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Messages - McKnight

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Gaming Discussion / Re: New video game trope: Game Gourmet
« on: February 02, 2018, 04:28:09 pm »
Instead of suggesting them, why don't you go to the trope page and actually add and say some stuff about them?  That's why I linked to it; let's save this thread for surrounding discussion.

I just added all of them myself, except for Superhero League of Hoboken, which I couldn't find anything comprehensive for.  I never played those few games personally, so I'm sure you two or anyone else familiar could consider elaborating on them better than I managed.  (Jorpho, as the one who suggested SLoH, why don't you go there and add whatever you may know about that game's examples and utilization of food?)

Gaming Discussion / New video game trope: Game Gourmet
« on: February 01, 2018, 07:28:12 am »

Just launched it the other day:

Basically, games with all kinds of food throughout with which to feed your characters, including:

-Paper Mario
-Tales of Phantasia
-Final Fight
-Kid Icarus: Uprising
-Kirby Super Star
-Castlevania: Symphony of the Night
-The Legend of Zelda: Breath of the Wild
-Grand Theft Auto: San Andreas
-and more!

My question was mainly about special effects within regular graphics, just to clear that up.

Like, what separates things like zooming in (SMW, Turtles in Time), the ripple effect (Earthbound, LttP), the 3D countdown number from SNSM, and Earthbound's entire variety of battle backgrounds, from nearly everything that Knuckles Chaotix went out of its way to showcase that the original Sonic trilogy didn't pull off?  Was that all just a matter of available ROMspace and efficiency?

(For the record, I do plan on watching that whole SNES series that Jorpho linked to, before asking on Yahoo if there is anything similar about the Playstation.)

Here's the thing, though:

Like, when you think of 16-bit, you normally think of the likes of Super Mario World or Sonic the Hedgehog, much faster, better-sounding, and more colorful than on the NES, some flashiness here and there, but still rather modest overall.  You think of things such effects as for when, in SMW, you activate the file menu, a message appears, you enter a level, or in A Link to the Past, the inventory slides down or up when you pause or unpause the game.  Or, how about the "spraycan" effect in Earthbound when, say, you erase a pencil statue, or when Pokey appears for the final battle?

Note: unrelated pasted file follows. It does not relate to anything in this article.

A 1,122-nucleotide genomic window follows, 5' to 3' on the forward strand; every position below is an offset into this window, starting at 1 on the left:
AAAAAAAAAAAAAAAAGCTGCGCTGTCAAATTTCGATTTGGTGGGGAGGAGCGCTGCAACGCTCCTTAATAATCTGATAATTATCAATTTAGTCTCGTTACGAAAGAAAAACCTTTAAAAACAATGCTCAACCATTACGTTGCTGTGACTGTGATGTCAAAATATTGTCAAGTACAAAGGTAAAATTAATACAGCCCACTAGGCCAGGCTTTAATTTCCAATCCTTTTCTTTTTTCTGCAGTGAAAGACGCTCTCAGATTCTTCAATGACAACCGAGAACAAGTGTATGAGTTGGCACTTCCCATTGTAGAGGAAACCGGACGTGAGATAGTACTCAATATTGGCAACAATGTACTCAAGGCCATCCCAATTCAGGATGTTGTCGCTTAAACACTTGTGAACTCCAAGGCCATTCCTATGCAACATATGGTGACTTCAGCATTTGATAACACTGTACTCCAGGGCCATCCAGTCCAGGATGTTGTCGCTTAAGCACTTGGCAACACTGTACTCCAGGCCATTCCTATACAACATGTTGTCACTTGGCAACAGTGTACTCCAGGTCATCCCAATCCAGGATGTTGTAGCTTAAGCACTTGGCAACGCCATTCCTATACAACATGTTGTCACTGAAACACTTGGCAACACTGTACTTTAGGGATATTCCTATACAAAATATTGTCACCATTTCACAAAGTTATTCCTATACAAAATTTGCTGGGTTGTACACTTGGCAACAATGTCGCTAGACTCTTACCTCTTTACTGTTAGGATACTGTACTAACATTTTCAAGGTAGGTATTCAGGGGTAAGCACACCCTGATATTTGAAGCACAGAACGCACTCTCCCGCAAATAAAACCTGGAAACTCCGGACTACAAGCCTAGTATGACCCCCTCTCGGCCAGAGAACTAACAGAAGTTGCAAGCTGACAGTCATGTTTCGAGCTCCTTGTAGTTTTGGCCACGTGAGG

Here's what I suggested GameHut analyze in Knuckles Chaotix for the Sega 32X, and then some:

The Sega logo: Zoom-in effect's been done on both the Genesis proper and the SNES, although the rippling effect is another story.
-Item box screens: In the original Sonic trilogy, they'd just rise and disappear.  Never saw the "dissolving" effect anywhere else whatsoever, and while rotating is common enough, only Yoshi's Island has done it particularly fluidly; even Donkey Kong Country had only a few frames for things like bananas.
-Your characters and Metal Sonic moving towards and away from the screen as they circle around. (Again, the zoom-in-and-out effect had been done before.)
-The transition effect between segments of the intro stage.  (Giygas did this in Earthbound earlier that year.)
-The Pulsating effect displayed by the word "Pause", a zone screen when selected, etc.
-How much more fluidly the end-of-level signposts spin than in the original Sonic trilogy.
-The way certain items from the bonus stages "burst" into pixels during the following hub segment.
-The way capsules stretch vertically and horizontally in the hub.
-The rising 3D platforms in Speed Slider.
-The way some rings fly towards the screen when you're hit
-How characters shrink or grow when breaking the respective power-up box.
-Some platforms explode into pixels when you step on them, instead of just falling down in tiny segments.